What happens if the Batter steals first base?
At the risk of igniting explosive Blog threads written by those who despise sports analogies in ANY context, or setting off counter-Bloggers who insist on using ONLY football analogies, the perplexing question of what to do if a batter in baseball just up and steals first base is now arising often in the context of OFCCP audits.
There is nothing in the Code of Rules governing the playing of baseball games by professional teams of Major League Baseball which addresses what should happen if a batter just presumptuously drops his bat in the batter’s box before the 4th ball, or before striking the ball into play, and happily trots down the first base line and thereafter simply occupies First base. (Occupying First Base would have been a worthy objective of the Occupy Movement, as it has otherwise been for centuries for millions of people before the Occupy Movement). Veteran baseball umpires I have consulted over the years about this intriguing question have always speculated that they have the inherent power to order the presumptuous Batter off of First Base.
Some speculate there is even inherent authority for the umpire to accuse the Batter of being improperly out of the batter’s box. Boy, but don’t you just hate to hear about “implied” or “assumed” authority…to avoid striding down what otherwise is soon an increasingly slippery path? “Assumed” by whom? And when do you know when any particular rule is not implied…and when others are implied?
In fact, the more one frets about the problem about how to get a thief off of First Base, the more the analogy starts to form as to very similar problems with OFCCP demanding to take documents and to seek information which is not theirs to take or to seek. Or, are OFCCP’s powers of access simply “implied” or “assumed”?
The issues in OFCCP audits which raise these troubling conundrums is OFCCP’s recent and ever evolving audit protocols in which OFCCP feels complete immunity to just up and demand whatever document any local OFCCP Compliance Officer (CO) “deems relevant”. Some COs demand “12 factors” of data when the contractor sends OFCCP it’s response to “paragraph 11” (seeking generalized, annualized compensation data) at the outset of the Desk Audit. Other COs don’t even wait for the contractor’s response to paragraph 11 before they gallop ahead and make demands for the “12 factor” data, or perhaps sua sponte and on-the-fly even enlarge the 12 factors to 15 or 16 factors, or I have even seen 9 and 22 factor “follow-on” requests.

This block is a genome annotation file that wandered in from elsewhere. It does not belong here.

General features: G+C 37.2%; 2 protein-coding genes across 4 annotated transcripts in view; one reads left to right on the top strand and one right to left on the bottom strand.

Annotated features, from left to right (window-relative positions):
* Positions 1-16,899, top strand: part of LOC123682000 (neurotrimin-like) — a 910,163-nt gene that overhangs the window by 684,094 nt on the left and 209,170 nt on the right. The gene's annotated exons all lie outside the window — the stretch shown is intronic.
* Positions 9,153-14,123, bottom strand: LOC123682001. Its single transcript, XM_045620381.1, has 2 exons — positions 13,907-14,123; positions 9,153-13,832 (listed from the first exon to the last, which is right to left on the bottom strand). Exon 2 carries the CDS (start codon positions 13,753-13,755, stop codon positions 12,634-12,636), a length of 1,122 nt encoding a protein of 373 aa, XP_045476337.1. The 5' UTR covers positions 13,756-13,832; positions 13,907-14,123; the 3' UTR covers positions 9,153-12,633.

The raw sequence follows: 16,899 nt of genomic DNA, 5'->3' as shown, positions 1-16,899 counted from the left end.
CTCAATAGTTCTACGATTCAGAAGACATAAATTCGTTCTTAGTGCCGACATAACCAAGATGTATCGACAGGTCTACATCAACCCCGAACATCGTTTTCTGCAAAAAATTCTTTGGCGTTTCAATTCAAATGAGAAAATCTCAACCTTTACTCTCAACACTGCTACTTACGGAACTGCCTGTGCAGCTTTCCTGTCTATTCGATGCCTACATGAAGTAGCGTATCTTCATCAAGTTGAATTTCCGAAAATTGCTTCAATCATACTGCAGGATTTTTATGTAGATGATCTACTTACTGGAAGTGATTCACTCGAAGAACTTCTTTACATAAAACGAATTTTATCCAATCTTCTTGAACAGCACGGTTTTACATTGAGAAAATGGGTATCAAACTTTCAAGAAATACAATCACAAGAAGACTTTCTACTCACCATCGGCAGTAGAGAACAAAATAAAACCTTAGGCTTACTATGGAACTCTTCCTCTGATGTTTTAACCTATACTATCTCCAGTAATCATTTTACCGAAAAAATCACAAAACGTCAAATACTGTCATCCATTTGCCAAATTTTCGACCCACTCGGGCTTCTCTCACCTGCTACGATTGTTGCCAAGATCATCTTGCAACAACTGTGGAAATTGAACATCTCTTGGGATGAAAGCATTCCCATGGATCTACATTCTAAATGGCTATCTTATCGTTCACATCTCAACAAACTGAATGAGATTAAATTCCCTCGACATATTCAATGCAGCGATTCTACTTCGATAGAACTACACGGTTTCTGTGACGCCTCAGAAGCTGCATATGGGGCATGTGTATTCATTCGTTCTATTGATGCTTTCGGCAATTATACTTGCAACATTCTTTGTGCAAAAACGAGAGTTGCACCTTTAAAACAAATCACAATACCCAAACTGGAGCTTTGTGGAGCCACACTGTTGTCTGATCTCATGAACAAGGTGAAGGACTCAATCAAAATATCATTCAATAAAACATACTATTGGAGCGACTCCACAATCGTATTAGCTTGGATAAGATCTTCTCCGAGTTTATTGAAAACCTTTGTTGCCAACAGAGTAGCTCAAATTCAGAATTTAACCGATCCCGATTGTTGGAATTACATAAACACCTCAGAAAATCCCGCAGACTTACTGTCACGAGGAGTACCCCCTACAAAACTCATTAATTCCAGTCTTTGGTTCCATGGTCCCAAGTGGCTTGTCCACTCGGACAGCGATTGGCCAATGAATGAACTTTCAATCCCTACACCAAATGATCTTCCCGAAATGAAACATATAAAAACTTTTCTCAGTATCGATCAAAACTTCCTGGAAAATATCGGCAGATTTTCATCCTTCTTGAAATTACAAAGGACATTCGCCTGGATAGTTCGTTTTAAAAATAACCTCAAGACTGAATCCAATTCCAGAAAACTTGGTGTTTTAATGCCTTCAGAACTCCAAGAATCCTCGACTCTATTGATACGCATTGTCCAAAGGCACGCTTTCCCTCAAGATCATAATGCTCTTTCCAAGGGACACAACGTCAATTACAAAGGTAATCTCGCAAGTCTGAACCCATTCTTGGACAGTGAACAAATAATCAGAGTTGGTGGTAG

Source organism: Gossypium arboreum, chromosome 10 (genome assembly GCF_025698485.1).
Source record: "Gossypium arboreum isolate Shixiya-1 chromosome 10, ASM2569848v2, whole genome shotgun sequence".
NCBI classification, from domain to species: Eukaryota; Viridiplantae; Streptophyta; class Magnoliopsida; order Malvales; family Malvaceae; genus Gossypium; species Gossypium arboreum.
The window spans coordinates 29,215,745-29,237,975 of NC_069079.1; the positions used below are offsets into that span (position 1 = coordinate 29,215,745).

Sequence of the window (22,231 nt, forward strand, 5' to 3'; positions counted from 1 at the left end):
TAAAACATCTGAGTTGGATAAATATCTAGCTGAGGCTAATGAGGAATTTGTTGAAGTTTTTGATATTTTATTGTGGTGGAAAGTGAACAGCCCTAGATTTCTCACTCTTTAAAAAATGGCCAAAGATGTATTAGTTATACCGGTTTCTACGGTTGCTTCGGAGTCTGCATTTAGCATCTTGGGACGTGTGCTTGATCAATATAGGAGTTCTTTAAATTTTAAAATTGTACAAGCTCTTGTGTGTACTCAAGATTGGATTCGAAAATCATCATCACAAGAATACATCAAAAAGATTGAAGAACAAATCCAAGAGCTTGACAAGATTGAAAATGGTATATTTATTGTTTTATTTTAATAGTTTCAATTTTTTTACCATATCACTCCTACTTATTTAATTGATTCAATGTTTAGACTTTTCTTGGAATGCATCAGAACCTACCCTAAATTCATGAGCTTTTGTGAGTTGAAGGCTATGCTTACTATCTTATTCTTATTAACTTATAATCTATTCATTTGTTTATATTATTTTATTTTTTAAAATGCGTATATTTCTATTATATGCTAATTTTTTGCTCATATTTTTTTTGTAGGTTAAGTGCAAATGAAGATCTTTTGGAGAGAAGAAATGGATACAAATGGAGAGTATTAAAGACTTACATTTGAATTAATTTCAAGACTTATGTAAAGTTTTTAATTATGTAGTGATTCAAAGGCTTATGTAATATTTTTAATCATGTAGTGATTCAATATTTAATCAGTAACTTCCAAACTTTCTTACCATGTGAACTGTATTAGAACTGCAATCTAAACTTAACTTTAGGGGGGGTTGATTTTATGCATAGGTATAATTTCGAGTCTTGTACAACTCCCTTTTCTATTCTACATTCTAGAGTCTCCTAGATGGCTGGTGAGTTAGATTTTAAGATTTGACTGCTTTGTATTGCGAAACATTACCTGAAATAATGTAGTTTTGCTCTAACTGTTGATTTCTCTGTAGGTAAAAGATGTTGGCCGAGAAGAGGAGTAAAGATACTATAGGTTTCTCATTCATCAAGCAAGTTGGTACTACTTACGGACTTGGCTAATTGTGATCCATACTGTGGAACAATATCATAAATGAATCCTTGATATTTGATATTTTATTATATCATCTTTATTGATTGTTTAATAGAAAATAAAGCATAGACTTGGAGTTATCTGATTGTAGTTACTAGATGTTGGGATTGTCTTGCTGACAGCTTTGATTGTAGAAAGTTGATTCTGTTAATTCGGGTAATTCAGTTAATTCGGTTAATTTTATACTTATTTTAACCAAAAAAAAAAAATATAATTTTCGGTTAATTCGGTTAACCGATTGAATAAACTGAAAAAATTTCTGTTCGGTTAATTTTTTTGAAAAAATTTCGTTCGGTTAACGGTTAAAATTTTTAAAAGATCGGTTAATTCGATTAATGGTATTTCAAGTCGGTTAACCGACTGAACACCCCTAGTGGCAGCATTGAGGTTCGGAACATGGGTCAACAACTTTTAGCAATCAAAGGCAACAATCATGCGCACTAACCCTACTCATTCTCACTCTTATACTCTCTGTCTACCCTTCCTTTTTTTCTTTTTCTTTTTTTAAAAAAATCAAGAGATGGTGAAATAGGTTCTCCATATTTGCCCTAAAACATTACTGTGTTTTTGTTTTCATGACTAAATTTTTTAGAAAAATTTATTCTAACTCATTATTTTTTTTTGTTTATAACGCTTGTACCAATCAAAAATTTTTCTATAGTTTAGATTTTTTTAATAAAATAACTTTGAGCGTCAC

And lately, we see emerging from many OFCCP offices, typically during the early stages of a Desk Audit, various versions and forms of the “kitchen sink document request” (more technically known as “The Additional Questions List”), such as:
Or, here is a recent gem from the Pacific Region (warming up to host the Hawaii NILG meeting in late August in Kona (Big Island), Hawaii.) I have reported this verbatim…including the absence of any Office of Management and Budget (OMB) number authorizing this data collection pursuant to the Paperwork Reduction Act:
Or, this may be my favorite: from the Mid-West Region in 2012 to a contractor which had submitted its response to OFCCP’s audit Scheduling Letter:
QUESTIONS: So, may (not can) OFCCP do this? May OFCCP request all of these documents during a Desk Audit and even before it has identified any “indicators” of possible unlawful employment discrimination? OFCCP believes in this Administration it can obtain any documents or information it wants during a Desk Audit because:
“A full desk audit will be performed in every compliance evaluation to ensure the contractor’s compliance with EO 11246, Section 503, and VEVRAA.”